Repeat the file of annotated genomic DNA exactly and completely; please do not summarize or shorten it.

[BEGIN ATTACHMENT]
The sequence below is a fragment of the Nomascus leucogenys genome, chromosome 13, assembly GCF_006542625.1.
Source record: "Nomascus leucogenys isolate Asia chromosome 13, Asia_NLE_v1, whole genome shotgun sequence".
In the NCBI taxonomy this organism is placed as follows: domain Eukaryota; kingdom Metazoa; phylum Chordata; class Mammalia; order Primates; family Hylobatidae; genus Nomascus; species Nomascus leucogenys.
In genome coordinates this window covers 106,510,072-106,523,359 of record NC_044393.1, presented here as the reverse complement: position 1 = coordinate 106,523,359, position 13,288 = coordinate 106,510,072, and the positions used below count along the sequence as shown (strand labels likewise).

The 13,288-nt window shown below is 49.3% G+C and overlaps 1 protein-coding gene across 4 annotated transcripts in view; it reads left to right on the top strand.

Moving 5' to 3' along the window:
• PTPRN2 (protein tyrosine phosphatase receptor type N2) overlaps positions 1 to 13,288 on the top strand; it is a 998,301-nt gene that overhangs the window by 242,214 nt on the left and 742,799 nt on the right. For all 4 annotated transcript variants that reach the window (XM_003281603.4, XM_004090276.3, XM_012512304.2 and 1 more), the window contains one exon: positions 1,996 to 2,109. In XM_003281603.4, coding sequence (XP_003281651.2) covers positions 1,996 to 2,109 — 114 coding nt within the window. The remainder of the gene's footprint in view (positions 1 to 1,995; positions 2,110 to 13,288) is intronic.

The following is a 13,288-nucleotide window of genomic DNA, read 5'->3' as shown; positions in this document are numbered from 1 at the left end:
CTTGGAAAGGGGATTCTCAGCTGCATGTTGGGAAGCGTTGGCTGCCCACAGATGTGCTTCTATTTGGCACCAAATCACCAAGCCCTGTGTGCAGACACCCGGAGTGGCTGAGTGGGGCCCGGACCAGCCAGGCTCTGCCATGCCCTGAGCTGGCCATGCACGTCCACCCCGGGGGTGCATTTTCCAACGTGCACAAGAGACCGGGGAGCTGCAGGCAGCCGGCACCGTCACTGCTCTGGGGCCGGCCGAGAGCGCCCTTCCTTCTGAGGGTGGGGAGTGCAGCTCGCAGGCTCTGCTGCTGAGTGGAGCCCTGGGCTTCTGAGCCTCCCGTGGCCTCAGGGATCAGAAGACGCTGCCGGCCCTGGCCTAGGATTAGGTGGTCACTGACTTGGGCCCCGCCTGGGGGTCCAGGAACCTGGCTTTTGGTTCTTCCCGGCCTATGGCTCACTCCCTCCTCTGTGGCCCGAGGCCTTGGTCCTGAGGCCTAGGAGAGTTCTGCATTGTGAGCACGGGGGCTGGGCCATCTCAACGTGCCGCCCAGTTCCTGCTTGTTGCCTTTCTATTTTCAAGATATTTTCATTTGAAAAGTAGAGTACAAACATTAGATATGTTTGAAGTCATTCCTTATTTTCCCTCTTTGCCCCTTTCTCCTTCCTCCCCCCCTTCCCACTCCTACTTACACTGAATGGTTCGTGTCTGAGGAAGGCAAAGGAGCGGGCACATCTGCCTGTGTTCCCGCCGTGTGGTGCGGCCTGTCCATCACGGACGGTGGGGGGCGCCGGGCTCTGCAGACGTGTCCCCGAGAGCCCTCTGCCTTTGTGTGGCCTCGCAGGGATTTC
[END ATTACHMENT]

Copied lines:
The sequence below is a fragment of the Nomascus leucogenys genome, chromosome 13, assembly GCF_006542625.1.
Source record: "Nomascus leucogenys isolate Asia chromosome 13, Asia_NLE_v1, whole genome shotgun sequence".
In the NCBI taxonomy this organism is placed as follows: domain Eukaryota; kingdom Metazoa; phylum Chordata; class Mammalia; order Primates; family Hylobatidae; genus Nomascus; species Nomascus leucogenys.
In genome coordinates this window covers 106,510,072-106,523,359 of record NC_044393.1, presented here as the reverse complement: position 1 = coordinate 106,523,359, position 13,288 = coordinate 106,510,072, and the positions used below count along the sequence as shown (strand labels likewise).

The 13,288-nt window shown below is 49.3% G+C and overlaps 1 protein-coding gene across 4 annotated transcripts in view; it reads left to right on the top strand.

Moving 5' to 3' along the window:
• PTPRN2 (protein tyrosine phosphatase receptor type N2) overlaps positions 1 to 13,288 on the top strand; it is a 998,301-nt gene that overhangs the window by 242,214 nt on the left and 742,799 nt on the right. For all 4 annotated transcript variants that reach the window (XM_003281603.4, XM_004090276.3, XM_012512304.2 and 1 more), the window contains one exon: positions 1,996 to 2,109. In XM_003281603.4, coding sequence (XP_003281651.2) covers positions 1,996 to 2,109 — 114 coding nt within the window. The remainder of the gene's footprint in view (positions 1 to 1,995; positions 2,110 to 13,288) is intronic.

The following is a 13,288-nucleotide window of genomic DNA, read 5'->3' as shown; positions in this document are numbered from 1 at the left end:
CTTGGAAAGGGGATTCTCAGCTGCATGTTGGGAAGCGTTGGCTGCCCACAGATGTGCTTCTATTTGGCACCAAATCACCAAGCCCTGTGTGCAGACACCCGGAGTGGCTGAGTGGGGCCCGGACCAGCCAGGCTCTGCCATGCCCTGAGCTGGCCATGCACGTCCACCCCGGGGGTGCATTTTCCAACGTGCACAAGAGACCGGGGAGCTGCAGGCAGCCGGCACCGTCACTGCTCTGGGGCCGGCCGAGAGCGCCCTTCCTTCTGAGGGTGGGGAGTGCAGCTCGCAGGCTCTGCTGCTGAGTGGAGCCCTGGGCTTCTGAGCCTCCCGTGGCCTCAGGGATCAGAAGACGCTGCCGGCCCTGGCCTAGGATTAGGTGGTCACTGACTTGGGCCCCGCCTGGGGGTCCAGGAACCTGGCTTTTGGTTCTTCCCGGCCTATGGCTCACTCCCTCCTCTGTGGCCCGAGGCCTTGGTCCTGAGGCCTAGGAGAGTTCTGCATTGTGAGCACGGGGGCTGGGCCATCTCAACGTGCCGCCCAGTTCCTGCTTGTTGCCTTTCTATTTTCAAGATATTTTCATTTGAAAAGTAGAGTACAAACATTAGATATGTTTGAAGTCATTCCTTATTTTCCCTCTTTGCCCCTTTCTCCTTCCTCCCCCCCTTCCCACTCCTACTTACACTGAATGGTTCGTGTCTGAGGAAGGCAAAGGAGCGGGCACATCTGCCTGTGTTCCCGCCGTGTGGTGCGGCCTGTCCATCACGGACGGTGGGGGGCGCCGGGCTCTGCAGACGTGTCCCCGAGAGCCCTCTGCCTTTGTGTGGCCTCGCAGGGATTTC